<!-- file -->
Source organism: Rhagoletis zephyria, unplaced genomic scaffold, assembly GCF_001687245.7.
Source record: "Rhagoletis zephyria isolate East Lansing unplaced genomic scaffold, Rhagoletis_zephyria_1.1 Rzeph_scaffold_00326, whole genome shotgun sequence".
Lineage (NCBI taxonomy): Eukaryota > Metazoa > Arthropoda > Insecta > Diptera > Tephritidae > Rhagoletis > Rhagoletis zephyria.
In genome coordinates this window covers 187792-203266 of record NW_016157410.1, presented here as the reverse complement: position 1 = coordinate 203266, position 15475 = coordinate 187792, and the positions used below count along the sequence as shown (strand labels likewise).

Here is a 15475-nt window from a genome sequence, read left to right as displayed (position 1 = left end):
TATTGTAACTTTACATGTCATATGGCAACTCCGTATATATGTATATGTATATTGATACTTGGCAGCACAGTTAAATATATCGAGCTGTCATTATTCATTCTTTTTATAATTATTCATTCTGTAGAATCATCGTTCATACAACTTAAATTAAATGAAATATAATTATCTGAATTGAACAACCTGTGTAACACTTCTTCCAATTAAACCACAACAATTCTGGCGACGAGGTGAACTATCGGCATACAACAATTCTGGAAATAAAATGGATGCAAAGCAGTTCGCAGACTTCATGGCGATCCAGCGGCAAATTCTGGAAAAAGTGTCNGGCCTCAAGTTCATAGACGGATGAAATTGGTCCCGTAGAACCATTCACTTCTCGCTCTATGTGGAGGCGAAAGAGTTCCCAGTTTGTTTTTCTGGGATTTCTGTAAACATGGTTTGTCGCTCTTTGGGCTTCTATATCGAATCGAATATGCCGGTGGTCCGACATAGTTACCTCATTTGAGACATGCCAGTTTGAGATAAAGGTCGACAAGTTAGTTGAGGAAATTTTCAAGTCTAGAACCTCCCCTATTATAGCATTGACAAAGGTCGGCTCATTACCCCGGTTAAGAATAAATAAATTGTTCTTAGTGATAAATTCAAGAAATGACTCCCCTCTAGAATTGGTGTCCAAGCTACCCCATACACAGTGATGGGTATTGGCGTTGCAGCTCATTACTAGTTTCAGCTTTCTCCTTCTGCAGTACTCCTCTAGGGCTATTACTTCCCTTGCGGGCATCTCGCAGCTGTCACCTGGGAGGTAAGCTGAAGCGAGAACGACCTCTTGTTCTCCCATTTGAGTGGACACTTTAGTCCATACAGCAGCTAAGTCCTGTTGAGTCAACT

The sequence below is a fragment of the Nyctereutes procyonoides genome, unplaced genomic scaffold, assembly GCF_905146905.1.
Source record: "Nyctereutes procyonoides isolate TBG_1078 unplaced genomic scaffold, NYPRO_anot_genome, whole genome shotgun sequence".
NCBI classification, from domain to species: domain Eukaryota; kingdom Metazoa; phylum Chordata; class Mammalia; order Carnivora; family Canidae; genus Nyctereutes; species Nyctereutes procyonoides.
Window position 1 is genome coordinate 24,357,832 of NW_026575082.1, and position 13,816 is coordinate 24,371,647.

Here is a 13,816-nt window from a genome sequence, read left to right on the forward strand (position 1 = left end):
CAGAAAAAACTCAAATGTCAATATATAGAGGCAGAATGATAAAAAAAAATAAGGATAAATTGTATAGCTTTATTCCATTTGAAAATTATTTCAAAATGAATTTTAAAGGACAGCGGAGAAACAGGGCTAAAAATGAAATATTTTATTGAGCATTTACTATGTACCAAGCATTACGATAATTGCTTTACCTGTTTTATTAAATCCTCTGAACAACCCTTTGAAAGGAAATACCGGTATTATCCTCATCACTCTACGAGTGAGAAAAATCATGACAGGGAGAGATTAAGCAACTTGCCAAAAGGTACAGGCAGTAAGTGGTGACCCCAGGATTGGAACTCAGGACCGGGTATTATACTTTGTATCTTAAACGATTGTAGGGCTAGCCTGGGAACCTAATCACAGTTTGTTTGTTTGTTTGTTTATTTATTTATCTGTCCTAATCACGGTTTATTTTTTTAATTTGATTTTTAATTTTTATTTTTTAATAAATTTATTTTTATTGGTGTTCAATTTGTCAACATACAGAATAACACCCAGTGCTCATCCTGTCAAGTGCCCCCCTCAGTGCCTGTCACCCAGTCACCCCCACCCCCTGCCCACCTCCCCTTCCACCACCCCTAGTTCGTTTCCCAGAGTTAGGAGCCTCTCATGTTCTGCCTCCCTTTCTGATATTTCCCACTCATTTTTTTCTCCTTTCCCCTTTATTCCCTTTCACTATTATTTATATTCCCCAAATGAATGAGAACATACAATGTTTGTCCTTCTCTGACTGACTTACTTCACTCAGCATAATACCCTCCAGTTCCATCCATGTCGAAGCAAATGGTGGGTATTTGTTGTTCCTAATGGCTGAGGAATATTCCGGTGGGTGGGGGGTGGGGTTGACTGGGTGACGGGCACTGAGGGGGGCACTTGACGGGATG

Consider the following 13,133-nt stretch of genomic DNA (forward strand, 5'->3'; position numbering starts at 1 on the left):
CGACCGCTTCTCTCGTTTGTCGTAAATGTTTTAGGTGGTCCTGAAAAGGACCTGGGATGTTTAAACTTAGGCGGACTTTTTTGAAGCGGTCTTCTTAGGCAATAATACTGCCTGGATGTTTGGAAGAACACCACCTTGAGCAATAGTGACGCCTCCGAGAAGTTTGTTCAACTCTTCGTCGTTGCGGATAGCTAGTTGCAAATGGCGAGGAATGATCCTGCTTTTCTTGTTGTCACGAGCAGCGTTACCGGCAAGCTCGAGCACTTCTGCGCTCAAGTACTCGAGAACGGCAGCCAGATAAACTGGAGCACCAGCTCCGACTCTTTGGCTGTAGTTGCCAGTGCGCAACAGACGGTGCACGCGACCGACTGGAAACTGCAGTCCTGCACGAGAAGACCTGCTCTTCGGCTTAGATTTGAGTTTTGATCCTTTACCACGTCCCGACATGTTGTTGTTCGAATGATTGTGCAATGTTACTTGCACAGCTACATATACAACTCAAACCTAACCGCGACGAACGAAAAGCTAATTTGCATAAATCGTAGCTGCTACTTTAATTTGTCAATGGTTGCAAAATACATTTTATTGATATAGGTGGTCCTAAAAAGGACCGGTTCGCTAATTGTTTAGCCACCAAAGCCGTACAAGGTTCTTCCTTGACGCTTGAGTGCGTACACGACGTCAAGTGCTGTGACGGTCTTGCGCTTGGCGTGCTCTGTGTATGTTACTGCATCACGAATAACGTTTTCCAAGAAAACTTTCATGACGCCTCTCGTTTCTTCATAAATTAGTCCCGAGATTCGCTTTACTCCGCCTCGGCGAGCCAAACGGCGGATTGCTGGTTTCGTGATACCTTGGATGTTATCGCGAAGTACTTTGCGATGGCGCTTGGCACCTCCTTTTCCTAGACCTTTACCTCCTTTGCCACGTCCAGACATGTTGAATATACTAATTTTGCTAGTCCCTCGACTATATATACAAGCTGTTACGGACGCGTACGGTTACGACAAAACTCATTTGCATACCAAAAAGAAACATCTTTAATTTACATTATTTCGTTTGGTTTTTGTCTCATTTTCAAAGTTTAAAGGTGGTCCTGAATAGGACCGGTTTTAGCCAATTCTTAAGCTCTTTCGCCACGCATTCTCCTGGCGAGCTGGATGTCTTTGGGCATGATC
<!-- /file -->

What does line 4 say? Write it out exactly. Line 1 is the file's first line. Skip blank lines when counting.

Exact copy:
In genome coordinates this window covers 187792-203266 of record NW_016157410.1, presented here as the reverse complement: position 1 = coordinate 203266, position 15475 = coordinate 187792, and the positions used below count along the sequence as shown (strand labels likewise).